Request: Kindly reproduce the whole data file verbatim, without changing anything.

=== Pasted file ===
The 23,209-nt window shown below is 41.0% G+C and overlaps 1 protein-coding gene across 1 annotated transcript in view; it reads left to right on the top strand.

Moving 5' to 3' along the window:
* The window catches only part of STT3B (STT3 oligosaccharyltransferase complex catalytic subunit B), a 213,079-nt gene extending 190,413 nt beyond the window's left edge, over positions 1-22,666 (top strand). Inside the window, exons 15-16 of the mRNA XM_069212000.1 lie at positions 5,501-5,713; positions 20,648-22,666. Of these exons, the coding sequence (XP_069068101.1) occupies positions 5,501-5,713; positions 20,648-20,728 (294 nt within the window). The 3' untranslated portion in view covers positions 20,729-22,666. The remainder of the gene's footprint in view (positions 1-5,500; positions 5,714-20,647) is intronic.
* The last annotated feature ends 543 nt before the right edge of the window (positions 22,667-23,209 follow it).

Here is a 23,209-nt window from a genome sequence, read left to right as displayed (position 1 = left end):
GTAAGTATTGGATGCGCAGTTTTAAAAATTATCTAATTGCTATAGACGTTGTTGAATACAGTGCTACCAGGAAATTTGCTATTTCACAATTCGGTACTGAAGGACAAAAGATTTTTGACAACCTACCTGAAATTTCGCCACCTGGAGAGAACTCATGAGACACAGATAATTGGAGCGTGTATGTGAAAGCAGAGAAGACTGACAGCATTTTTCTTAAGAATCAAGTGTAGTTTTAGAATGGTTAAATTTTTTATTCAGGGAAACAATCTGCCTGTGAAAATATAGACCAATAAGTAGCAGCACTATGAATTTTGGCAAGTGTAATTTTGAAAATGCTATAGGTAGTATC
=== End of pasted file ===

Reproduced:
The 23,209-nt window shown below is 41.0% G+C and overlaps 1 protein-coding gene across 1 annotated transcript in view; it reads left to right on the top strand.

Moving 5' to 3' along the window:
* The window catches only part of STT3B (STT3 oligosaccharyltransferase complex catalytic subunit B), a 213,079-nt gene extending 190,413 nt beyond the window's left edge, over positions 1-22,666 (top strand). Inside the window, exons 15-16 of the mRNA XM_069212000.1 lie at positions 5,501-5,713; positions 20,648-22,666. Of these exons, the coding sequence (XP_069068101.1) occupies positions 5,501-5,713; positions 20,648-20,728 (294 nt within the window). The 3' untranslated portion in view covers positions 20,729-22,666. The remainder of the gene's footprint in view (positions 1-5,500; positions 5,714-20,647) is intronic.
* The last annotated feature ends 543 nt before the right edge of the window (positions 22,667-23,209 follow it).

Here is a 23,209-nt window from a genome sequence, read left to right as displayed (position 1 = left end):
GTAAGTATTGGATGCGCAGTTTTAAAAATTATCTAATTGCTATAGACGTTGTTGAATACAGTGCTACCAGGAAATTTGCTATTTCACAATTCGGTACTGAAGGACAAAAGATTTTTGACAACCTACCTGAAATTTCGCCACCTGGAGAGAACTCATGAGACACAGATAATTGGAGCGTGTATGTGAAAGCAGAGAAGACTGACAGCATTTTTCTTAAGAATCAAGTGTAGTTTTAGAATGGTTAAATTTTTTATTCAGGGAAACAATCTGCCTGTGAAAATATAGACCAATAAGTAGCAGCACTATGAATTTTGGCAAGTGTAATTTTGAAAATGCTATAGGTAGTATC